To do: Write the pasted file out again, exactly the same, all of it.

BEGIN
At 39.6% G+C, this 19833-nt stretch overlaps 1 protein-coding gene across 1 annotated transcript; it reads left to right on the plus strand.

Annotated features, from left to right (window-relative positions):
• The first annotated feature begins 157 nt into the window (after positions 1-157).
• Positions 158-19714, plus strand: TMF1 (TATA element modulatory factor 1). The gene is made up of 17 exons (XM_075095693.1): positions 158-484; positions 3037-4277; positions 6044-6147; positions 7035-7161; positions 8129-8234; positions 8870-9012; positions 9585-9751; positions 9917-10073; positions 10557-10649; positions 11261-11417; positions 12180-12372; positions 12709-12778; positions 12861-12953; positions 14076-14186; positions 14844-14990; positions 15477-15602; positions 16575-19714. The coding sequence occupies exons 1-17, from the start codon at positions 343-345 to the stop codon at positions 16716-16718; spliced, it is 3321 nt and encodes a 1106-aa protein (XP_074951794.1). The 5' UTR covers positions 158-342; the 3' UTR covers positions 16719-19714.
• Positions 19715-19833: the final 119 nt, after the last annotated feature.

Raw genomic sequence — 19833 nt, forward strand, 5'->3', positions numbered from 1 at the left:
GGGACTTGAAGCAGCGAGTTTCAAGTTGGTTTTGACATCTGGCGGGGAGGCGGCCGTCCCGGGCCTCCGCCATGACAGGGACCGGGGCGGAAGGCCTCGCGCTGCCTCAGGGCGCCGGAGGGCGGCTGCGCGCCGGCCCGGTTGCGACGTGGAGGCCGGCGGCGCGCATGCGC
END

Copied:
At 39.6% G+C, this 19833-nt stretch overlaps 1 protein-coding gene across 1 annotated transcript; it reads left to right on the plus strand.

Annotated features, from left to right (window-relative positions):
• The first annotated feature begins 157 nt into the window (after positions 1-157).
• Positions 158-19714, plus strand: TMF1 (TATA element modulatory factor 1). The gene is made up of 17 exons (XM_075095693.1): positions 158-484; positions 3037-4277; positions 6044-6147; positions 7035-7161; positions 8129-8234; positions 8870-9012; positions 9585-9751; positions 9917-10073; positions 10557-10649; positions 11261-11417; positions 12180-12372; positions 12709-12778; positions 12861-12953; positions 14076-14186; positions 14844-14990; positions 15477-15602; positions 16575-19714. The coding sequence occupies exons 1-17, from the start codon at positions 343-345 to the stop codon at positions 16716-16718; spliced, it is 3321 nt and encodes a 1106-aa protein (XP_074951794.1). The 5' UTR covers positions 158-342; the 3' UTR covers positions 16719-19714.
• Positions 19715-19833: the final 119 nt, after the last annotated feature.

Raw genomic sequence — 19833 nt, forward strand, 5'->3', positions numbered from 1 at the left:
GGGACTTGAAGCAGCGAGTTTCAAGTTGGTTTTGACATCTGGCGGGGAGGCGGCCGTCCCGGGCCTCCGCCATGACAGGGACCGGGGCGGAAGGCCTCGCGCTGCCTCAGGGCGCCGGAGGGCGGCTGCGCGCCGGCCCGGTTGCGACGTGGAGGCCGGCGGCGCGCATGCGC